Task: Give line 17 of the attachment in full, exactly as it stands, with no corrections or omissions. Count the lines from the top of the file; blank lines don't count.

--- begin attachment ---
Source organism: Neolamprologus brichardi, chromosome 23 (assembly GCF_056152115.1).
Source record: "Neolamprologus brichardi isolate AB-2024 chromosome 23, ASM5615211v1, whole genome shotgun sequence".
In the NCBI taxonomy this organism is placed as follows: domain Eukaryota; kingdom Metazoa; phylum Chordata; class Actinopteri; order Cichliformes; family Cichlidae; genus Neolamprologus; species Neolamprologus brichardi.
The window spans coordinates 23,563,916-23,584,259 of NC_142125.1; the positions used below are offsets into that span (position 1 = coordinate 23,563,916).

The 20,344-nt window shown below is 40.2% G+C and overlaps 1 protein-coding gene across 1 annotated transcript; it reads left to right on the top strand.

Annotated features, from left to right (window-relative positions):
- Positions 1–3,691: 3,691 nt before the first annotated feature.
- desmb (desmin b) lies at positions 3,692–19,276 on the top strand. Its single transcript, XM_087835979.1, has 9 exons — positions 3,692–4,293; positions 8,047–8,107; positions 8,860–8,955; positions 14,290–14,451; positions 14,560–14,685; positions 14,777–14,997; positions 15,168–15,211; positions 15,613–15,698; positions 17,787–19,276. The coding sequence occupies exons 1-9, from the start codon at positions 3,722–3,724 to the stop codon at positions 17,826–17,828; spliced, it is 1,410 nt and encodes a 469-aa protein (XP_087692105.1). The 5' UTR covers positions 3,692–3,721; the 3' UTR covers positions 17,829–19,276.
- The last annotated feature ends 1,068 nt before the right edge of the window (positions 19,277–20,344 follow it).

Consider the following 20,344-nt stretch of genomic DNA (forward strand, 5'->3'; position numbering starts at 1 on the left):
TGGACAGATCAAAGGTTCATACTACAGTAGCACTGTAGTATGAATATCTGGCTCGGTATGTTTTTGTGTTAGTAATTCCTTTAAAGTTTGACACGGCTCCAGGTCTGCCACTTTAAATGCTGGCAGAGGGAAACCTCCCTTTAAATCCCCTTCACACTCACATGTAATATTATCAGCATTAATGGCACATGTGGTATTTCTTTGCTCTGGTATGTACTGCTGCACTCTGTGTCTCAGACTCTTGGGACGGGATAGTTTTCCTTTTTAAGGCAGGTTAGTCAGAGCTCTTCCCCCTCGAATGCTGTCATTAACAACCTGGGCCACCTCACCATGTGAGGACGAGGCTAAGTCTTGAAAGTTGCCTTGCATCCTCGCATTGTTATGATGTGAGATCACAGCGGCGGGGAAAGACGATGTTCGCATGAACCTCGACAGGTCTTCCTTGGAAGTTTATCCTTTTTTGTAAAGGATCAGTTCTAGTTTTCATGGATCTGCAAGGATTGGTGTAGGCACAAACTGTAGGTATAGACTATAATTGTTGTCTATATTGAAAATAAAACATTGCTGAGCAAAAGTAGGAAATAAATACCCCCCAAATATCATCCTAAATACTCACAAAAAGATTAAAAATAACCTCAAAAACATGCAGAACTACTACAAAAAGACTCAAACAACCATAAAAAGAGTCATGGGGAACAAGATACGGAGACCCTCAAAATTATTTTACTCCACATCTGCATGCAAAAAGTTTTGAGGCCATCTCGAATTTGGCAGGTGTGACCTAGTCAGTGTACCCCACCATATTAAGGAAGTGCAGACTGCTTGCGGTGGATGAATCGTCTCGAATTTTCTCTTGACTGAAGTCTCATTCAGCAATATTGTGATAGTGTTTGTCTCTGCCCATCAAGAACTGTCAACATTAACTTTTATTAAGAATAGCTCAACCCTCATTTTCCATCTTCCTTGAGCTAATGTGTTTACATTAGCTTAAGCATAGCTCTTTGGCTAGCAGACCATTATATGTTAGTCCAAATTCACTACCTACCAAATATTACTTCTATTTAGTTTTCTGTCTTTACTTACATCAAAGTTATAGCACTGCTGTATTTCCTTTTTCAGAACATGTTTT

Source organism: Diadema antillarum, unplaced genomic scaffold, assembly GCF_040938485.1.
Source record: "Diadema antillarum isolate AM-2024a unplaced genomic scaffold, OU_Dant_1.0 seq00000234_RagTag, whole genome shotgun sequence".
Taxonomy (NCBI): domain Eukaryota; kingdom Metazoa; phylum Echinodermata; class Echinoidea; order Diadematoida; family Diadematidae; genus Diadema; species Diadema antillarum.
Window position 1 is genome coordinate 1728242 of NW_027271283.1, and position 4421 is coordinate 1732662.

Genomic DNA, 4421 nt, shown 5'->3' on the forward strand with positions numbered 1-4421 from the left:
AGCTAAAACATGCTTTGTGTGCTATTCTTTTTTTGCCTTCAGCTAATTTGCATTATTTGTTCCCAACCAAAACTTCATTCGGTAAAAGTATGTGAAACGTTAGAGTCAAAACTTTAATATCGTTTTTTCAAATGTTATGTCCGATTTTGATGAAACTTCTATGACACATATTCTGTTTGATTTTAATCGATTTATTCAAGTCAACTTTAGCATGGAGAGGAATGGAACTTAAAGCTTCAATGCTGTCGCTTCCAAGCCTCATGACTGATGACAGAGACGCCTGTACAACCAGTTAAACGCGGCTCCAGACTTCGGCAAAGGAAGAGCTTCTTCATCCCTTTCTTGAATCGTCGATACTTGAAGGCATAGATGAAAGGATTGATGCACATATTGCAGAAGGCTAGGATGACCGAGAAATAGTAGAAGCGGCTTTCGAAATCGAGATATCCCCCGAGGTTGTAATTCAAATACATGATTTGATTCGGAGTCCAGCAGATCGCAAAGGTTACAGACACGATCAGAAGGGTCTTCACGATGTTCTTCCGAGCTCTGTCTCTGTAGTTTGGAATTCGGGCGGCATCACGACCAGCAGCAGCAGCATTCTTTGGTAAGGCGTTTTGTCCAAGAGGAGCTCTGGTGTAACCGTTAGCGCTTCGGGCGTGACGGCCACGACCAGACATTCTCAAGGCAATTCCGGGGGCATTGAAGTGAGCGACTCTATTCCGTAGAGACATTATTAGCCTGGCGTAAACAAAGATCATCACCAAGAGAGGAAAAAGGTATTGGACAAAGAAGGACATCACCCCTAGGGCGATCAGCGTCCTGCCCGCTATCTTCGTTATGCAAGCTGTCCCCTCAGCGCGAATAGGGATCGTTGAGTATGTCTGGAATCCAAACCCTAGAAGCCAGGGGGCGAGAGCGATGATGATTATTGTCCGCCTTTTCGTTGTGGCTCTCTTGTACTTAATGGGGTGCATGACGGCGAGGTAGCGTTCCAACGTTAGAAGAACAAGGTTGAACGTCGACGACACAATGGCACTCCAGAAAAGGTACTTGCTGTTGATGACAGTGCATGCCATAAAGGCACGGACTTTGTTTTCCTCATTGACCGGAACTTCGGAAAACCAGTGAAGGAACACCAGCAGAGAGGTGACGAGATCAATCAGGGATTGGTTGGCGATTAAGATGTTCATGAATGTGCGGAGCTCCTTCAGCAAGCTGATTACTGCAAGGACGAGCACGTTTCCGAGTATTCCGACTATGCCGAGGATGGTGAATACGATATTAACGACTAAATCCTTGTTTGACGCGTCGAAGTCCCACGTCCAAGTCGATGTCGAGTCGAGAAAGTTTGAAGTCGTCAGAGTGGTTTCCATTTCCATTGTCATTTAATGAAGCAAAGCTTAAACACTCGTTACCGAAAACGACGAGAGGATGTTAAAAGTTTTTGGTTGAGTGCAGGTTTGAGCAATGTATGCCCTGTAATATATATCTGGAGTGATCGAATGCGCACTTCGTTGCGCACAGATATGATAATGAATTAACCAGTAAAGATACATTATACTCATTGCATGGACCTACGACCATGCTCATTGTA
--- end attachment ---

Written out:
AGCTAAAACATGCTTTGTGTGCTATTCTTTTTTTGCCTTCAGCTAATTTGCATTATTTGTTCCCAACCAAAACTTCATTCGGTAAAAGTATGTGAAACGTTAGAGTCAAAACTTTAATATCGTTTTTTCAAATGTTATGTCCGATTTTGATGAAACTTCTATGACACATATTCTGTTTGATTTTAATCGATTTATTCAAGTCAACTTTAGCATGGAGAGGAATGGAACTTAAAGCTTCAATGCTGTCGCTTCCAAGCCTCATGACTGATGACAGAGACGCCTGTACAACCAGTTAAACGCGGCTCCAGACTTCGGCAAAGGAAGAGCTTCTTCATCCCTTTCTTGAATCGTCGATACTTGAAGGCATAGATGAAAGGATTGATGCACATATTGCAGAAGGCTAGGATGACCGAGAAATAGTAGAAGCGGCTTTCGAAATCGAGATATCCCCCGAGGTTGTAATTCAAATACATGATTTGATTCGGAGTCCAGCAGATCGCAAAGGTTACAGACACGATCAGAAGGGTCTTCACGATGTTCTTCCGAGCTCTGTCTCTGTAGTTTGGAATTCGGGCGGCATCACGACCAGCAGCAGCAGCATTCTTTGGTAAGGCGTTTTGTCCAAGAGGAGCTCTGGTGTAACCGTTAGCGCTTCGGGCGTGACGGCCACGACCAGACATTCTCAAGGCAATTCCGGGGGCATTGAAGTGAGCGACTCTATTCCGTAGAGACATTATTAGCCTGGCGTAAACAAAGATCATCACCAAGAGAGGAAAAAGGTATTGGACAAAGAAGGACATCACCCCTAGGGCGATCAGCGTCCTGCCCGCTATCTTCGTTATGCAAGCTGTCCCCTCAGCGCGAATAGGGATCGTTGAGTATGTCTGGAATCCAAACCCTAGAAGCCAGGGGGCGAGAGCGATGATGATTATTGTCCGCCTTTTCGTTGTGGCTCTCTTGTACTTAATGGGGTGCATGACGGCGAGGTAGCGTTCCAACGTTAGAAGAACAAGGTTGAACGTCGACGACACAATGGCACTCCAGAAAAGGTACTTGCTGTTGATGACAGTGCATGCCATAAAGGCACGGACTTTGTTTTCCTCATTGACCGGAACTTCGGAAAACCAGTGAAGGAACACCAGCAGAGAGGTGACGAGATCAATCAGGGATTGGTTGGCGATTAAGATGTTCATGAATGTGCGGAGCTCCTTCAGCAAGCTGATTACTGCAAGGACGAGCACGTTTCCGAGTATTCCGACTATGCCGAGGATGGTGAATACGATATTAACGACTAAATCCTTGTTTGACGCGTCGAAGTCCCACGTCCAAGTCGATGTCGAGTCGAGAAAGTTTGAAGTCGTCAGAGTGGTTTCCATTTCCATTGTCATTTAATGAAGCAAAGCTTAAACACTCGTTACCGAAAACGACGAGAGGATGTTAAAAGTTTTTGGTTGAGTGCAGGTTTGAGCAATGTATGCCCTGTAATATATATCTGGAGTGATCGAATGCGCACTTCGTTGCGCACAGATATGATAATGAATTAACCAGTAAAGATACATTATACTCATTGCATGGACCTACGACCATGCTCATTGTA